$15 Men's Suits for
reduced to .
$3.00 Boys' NVw Spring
Suits, reduced to ...
4 Rooms Handsomely Furnished for
(If AH Will Bring this Couch
4M.VU to Your Home.
This Handsome Couch, QC
either Smooth or Tufted, for 30ilr
The Sunshine Outfitters
113 East Second Street, Davenport, Iowa.
were in force when every American
citizen vas proud.
Under a democratic administration,
the rights of labor will be recognized
as no less "vested." no fcSSS "sacred."
no less "inalienable" than the rights
of cnpiial. and both will be dealt with
justly and impar'iaily. according tol
their very right.
The democracy, when entrusted
with power, will construct the Pana
ma canal speedily, honestly and eco
nomically. Above all. and in conclusion, a good
democratic administration will ponder
anei practice ine sin. pie- precepts en
Jefferjem's first inaugural adeiress. It
Is the polkical sermon on the Mount. I
Gentlemen, it is in the power of no j
man or party to assure success. It
is in the power of the humblest to de
serve :t. l.et us erect a stanoaru to
whieh all good men may repair.
AT THE H01ELS
At the Harper C. A. NelSOU, Chi
cago; it. ii. iapie, jacsson, Mica.;
M. M Cruise. Kansas Citj : P. IV
Riioades. Cleveland: A. Arnde. New
ark. X. .1.: C. A. Kendall .1. W. Ke y.
Chicago: D. Manheimer, Lancaster,
Pa.: .1. 1.. Meyer, Chicago: P. B.
ECnoX New York; J. II. Springer. Jr..
Philadelphia; -I. Braden, Indianapolis;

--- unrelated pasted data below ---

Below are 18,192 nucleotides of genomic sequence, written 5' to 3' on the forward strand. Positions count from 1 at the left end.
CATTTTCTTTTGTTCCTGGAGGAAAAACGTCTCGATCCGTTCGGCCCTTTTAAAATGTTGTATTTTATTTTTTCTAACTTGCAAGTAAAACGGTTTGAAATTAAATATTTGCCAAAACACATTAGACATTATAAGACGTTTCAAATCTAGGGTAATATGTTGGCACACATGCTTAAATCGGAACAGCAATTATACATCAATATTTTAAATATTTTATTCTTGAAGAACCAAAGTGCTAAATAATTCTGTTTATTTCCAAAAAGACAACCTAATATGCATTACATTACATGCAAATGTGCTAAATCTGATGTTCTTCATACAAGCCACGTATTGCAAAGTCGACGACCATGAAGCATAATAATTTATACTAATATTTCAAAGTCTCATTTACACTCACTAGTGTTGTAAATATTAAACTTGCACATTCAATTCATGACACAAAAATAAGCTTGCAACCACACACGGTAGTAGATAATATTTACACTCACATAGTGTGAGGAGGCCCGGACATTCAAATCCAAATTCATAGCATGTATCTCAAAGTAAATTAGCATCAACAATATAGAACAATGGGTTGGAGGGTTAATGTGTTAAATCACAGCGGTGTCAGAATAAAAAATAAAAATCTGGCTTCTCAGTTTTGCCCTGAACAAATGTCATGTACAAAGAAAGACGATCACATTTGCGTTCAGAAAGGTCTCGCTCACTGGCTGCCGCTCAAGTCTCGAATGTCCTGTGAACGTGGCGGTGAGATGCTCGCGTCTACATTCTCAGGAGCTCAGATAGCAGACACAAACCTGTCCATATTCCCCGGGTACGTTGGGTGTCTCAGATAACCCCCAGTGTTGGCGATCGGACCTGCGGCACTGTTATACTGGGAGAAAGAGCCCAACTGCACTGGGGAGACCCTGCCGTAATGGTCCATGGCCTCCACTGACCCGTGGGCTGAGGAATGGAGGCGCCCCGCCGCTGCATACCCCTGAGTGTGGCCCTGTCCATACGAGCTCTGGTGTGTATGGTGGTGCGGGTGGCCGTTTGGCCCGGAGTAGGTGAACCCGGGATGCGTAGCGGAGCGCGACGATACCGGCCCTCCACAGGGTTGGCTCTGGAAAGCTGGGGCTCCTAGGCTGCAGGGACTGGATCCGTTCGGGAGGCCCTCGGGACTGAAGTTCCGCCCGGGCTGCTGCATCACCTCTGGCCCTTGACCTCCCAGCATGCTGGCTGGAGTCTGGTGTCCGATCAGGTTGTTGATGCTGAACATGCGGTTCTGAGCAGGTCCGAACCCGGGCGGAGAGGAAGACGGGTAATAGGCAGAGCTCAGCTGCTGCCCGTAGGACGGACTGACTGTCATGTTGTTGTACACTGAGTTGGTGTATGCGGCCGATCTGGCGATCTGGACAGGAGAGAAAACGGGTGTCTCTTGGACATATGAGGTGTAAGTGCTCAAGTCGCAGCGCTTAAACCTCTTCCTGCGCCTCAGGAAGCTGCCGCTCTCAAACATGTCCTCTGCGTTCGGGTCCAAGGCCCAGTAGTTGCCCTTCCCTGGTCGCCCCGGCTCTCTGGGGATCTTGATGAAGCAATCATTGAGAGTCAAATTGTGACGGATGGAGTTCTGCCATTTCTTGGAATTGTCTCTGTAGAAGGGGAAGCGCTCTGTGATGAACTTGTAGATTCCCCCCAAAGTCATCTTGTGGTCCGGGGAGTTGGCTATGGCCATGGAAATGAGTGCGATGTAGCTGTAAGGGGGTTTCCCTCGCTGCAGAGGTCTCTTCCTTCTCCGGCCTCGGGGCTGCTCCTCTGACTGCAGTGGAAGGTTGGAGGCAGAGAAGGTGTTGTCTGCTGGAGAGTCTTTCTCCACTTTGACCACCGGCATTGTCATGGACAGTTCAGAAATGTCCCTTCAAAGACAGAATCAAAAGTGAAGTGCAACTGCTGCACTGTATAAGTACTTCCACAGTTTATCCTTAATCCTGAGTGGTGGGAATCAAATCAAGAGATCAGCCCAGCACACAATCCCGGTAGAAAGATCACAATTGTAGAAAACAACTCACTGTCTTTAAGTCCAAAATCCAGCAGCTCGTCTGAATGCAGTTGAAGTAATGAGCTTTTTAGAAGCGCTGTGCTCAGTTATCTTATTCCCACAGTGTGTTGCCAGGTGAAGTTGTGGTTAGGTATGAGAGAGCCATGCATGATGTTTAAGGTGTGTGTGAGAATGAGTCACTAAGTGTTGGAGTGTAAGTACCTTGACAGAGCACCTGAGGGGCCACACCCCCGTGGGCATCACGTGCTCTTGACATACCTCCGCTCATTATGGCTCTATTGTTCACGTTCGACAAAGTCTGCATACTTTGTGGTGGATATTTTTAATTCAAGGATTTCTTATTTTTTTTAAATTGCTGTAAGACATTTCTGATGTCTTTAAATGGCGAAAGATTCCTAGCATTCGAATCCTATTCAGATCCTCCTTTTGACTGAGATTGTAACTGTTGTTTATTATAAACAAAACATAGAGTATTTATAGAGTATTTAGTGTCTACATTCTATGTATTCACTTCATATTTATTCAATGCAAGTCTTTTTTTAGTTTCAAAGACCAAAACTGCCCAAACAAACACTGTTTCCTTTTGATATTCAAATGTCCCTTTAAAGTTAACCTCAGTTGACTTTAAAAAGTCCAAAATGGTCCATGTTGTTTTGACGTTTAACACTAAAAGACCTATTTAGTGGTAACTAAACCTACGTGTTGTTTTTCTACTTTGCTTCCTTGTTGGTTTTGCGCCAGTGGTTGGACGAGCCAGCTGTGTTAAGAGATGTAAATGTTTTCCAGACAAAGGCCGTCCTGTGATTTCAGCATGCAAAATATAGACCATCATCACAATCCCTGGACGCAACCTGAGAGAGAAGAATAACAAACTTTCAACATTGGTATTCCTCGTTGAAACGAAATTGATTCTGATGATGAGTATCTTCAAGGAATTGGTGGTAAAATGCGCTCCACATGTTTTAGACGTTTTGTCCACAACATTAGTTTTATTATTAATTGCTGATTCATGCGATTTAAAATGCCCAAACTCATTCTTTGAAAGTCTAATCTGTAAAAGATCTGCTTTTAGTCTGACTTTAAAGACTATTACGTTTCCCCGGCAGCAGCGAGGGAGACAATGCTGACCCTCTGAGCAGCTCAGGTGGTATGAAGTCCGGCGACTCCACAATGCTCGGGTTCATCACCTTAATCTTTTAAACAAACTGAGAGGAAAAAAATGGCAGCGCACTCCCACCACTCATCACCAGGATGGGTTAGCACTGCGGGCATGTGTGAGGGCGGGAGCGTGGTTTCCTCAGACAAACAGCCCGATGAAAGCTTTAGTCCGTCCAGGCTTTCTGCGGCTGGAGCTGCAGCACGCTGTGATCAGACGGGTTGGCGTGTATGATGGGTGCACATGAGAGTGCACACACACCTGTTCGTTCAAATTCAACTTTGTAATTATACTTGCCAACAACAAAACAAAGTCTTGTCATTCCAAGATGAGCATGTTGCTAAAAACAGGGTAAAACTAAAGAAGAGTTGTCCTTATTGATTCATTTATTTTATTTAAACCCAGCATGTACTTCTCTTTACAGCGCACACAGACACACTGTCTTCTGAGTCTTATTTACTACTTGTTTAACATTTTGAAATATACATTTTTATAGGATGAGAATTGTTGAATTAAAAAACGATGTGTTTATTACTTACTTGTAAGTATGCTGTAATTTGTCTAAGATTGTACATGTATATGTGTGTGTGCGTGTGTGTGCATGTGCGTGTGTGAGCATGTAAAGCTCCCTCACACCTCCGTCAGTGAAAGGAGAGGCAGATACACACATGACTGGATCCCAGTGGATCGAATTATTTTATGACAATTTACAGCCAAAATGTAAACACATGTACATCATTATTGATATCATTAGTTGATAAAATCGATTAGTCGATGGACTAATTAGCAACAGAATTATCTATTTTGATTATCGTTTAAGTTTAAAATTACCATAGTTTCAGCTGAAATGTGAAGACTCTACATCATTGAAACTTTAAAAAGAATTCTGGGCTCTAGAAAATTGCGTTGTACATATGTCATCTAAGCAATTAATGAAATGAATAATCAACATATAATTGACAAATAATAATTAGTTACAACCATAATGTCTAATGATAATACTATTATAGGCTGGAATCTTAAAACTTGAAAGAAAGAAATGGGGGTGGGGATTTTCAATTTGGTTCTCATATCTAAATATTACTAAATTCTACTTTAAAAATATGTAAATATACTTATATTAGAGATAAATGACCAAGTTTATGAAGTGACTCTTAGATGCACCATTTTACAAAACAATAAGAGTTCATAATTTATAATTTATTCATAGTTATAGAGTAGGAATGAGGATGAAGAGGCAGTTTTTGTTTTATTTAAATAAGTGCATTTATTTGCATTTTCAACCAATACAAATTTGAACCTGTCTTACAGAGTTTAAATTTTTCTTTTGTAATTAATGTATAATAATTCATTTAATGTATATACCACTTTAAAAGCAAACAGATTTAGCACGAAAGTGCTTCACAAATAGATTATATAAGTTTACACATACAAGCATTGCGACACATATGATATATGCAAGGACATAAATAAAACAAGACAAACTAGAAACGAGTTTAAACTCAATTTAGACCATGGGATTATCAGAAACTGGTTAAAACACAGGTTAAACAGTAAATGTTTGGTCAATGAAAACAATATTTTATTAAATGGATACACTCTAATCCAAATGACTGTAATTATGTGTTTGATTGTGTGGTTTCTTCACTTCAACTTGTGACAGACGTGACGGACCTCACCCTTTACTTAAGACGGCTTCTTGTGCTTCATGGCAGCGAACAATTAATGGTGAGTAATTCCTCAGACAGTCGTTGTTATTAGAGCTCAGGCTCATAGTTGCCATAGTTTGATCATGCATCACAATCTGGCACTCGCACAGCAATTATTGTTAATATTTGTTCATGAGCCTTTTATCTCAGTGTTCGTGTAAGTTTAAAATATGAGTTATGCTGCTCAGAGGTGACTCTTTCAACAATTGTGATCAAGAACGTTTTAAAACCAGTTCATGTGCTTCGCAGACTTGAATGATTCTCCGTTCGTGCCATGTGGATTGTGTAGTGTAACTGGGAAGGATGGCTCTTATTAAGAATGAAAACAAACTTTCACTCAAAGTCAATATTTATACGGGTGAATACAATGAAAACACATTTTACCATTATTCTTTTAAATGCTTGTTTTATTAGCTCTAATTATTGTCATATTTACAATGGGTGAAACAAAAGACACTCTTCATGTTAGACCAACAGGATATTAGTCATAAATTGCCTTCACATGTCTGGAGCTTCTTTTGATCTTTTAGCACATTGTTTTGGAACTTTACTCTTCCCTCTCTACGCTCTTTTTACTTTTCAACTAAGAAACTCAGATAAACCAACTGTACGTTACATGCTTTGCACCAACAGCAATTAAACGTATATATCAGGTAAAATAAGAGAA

George .1. Lee, Bloomington ; H. Lew
is. Mason City: W. S. McKee. R. 1).
White-. Hock Island; .1. I.. Robertson.
Bloomington; G. A. Schaub, Roches
ter; William Hutton. Milwaukee; Dr. ,
ll. Culackey, Chicago; M. I. Breen
and daughter, Madison; W. EL Baa
sr:. W. H. Dorisson, Chicago; O. E.
Barr. Clinton: G. I). Millspaugh. IV
troit; T. M. Lynne, Kansas City;
LowenthaL Peoria: tl. M. Barclay,
Chicago; H. Byflcld, Indianapolis; .1.
S. Jackson, San Prancisco; (i. G. Dew
ey, San Pran cisco; K. Brockelbanke,
New York: J. R. Olney. Milwaukee;
ti. K. IfcCaughan, Chicago.
A the Harms (European) K. FL
Dare, Galesborg; Walter Gucken,
Galesburg; Robert J. Ifetsgar, New
York: C. I). Bralnard, Paijette, Idaho;
K. Emery, Chicago; George A. Hansen.
New York: George B. Martin. Aurora;
Bdward Lewis. John Keefe. ll. M . jeg
get and wif Chicago; Prank A. ffilk
er, Chicago; !- Magna, Peoria; G. w.
McFarland, Bloomington; George w.
Patterson, Peoria: Prances McCon-
rads. Rock Island: S. T. Kelly. Chica
go; George H. Johnston, Burlington;
C. Councilman, C. D. TeUnwart, Chi
cago: G. :. Graves, Rock Island: II.
A. Wentworth, DeWItt; George A.
Pendergast. Kansaa City; Henry C.
CASH OR CREDIT
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THE GARMENT WORKERS' STRIKE
c-iit-r.-il Walk-On Over iie Qntlci
Chicago, July 7. Two strikes, af
fecting 500 persons, have been called
as forerunners of n general walkout of
2,800 members of the Ladies' Garment
Workers' union employed throne. ho I
Chicago. The trouble is over the;
closed shop epiesl ion.
$10 per Month
made an en
TO ... 3 1 U. JU